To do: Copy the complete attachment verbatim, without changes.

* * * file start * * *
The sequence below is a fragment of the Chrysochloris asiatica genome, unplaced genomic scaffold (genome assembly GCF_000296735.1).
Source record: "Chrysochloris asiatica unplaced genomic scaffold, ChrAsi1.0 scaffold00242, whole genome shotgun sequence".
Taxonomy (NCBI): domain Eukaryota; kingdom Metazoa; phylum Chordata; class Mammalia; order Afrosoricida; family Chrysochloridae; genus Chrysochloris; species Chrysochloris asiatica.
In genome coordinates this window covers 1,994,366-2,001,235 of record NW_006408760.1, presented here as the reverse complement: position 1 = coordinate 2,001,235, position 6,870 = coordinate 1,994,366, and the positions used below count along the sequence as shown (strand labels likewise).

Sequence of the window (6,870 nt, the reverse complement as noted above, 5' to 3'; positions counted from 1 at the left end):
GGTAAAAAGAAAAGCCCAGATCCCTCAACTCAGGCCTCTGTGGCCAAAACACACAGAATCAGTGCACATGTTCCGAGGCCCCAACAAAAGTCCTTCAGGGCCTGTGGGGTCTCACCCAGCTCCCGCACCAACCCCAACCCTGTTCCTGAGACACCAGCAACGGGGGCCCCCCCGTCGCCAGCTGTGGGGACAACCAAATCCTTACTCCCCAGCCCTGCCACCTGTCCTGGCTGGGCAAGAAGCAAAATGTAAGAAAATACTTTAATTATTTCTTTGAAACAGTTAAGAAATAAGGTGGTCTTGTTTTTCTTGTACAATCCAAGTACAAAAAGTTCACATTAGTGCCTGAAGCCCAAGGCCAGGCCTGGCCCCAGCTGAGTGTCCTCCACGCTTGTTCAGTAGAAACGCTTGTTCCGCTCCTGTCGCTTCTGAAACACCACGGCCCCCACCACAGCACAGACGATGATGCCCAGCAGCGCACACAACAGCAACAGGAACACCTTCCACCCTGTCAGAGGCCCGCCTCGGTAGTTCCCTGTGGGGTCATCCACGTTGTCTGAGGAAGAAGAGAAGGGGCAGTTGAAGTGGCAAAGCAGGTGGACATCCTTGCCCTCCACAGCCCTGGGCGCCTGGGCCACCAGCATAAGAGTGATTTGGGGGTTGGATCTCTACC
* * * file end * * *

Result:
The sequence below is a fragment of the Chrysochloris asiatica genome, unplaced genomic scaffold (genome assembly GCF_000296735.1).
Source record: "Chrysochloris asiatica unplaced genomic scaffold, ChrAsi1.0 scaffold00242, whole genome shotgun sequence".
Taxonomy (NCBI): domain Eukaryota; kingdom Metazoa; phylum Chordata; class Mammalia; order Afrosoricida; family Chrysochloridae; genus Chrysochloris; species Chrysochloris asiatica.
In genome coordinates this window covers 1,994,366-2,001,235 of record NW_006408760.1, presented here as the reverse complement: position 1 = coordinate 2,001,235, position 6,870 = coordinate 1,994,366, and the positions used below count along the sequence as shown (strand labels likewise).

Sequence of the window (6,870 nt, the reverse complement as noted above, 5' to 3'; positions counted from 1 at the left end):
GGTAAAAAGAAAAGCCCAGATCCCTCAACTCAGGCCTCTGTGGCCAAAACACACAGAATCAGTGCACATGTTCCGAGGCCCCAACAAAAGTCCTTCAGGGCCTGTGGGGTCTCACCCAGCTCCCGCACCAACCCCAACCCTGTTCCTGAGACACCAGCAACGGGGGCCCCCCCGTCGCCAGCTGTGGGGACAACCAAATCCTTACTCCCCAGCCCTGCCACCTGTCCTGGCTGGGCAAGAAGCAAAATGTAAGAAAATACTTTAATTATTTCTTTGAAACAGTTAAGAAATAAGGTGGTCTTGTTTTTCTTGTACAATCCAAGTACAAAAAGTTCACATTAGTGCCTGAAGCCCAAGGCCAGGCCTGGCCCCAGCTGAGTGTCCTCCACGCTTGTTCAGTAGAAACGCTTGTTCCGCTCCTGTCGCTTCTGAAACACCACGGCCCCCACCACAGCACAGACGATGATGCCCAGCAGCGCACACAACAGCAACAGGAACACCTTCCACCCTGTCAGAGGCCCGCCTCGGTAGTTCCCTGTGGGGTCATCCACGTTGTCTGAGGAAGAAGAGAAGGGGCAGTTGAAGTGGCAAAGCAGGTGGACATCCTTGCCCTCCACAGCCCTGGGCGCCTGGGCCACCAGCATAAGAGTGATTTGGGGGTTGGATCTCTACC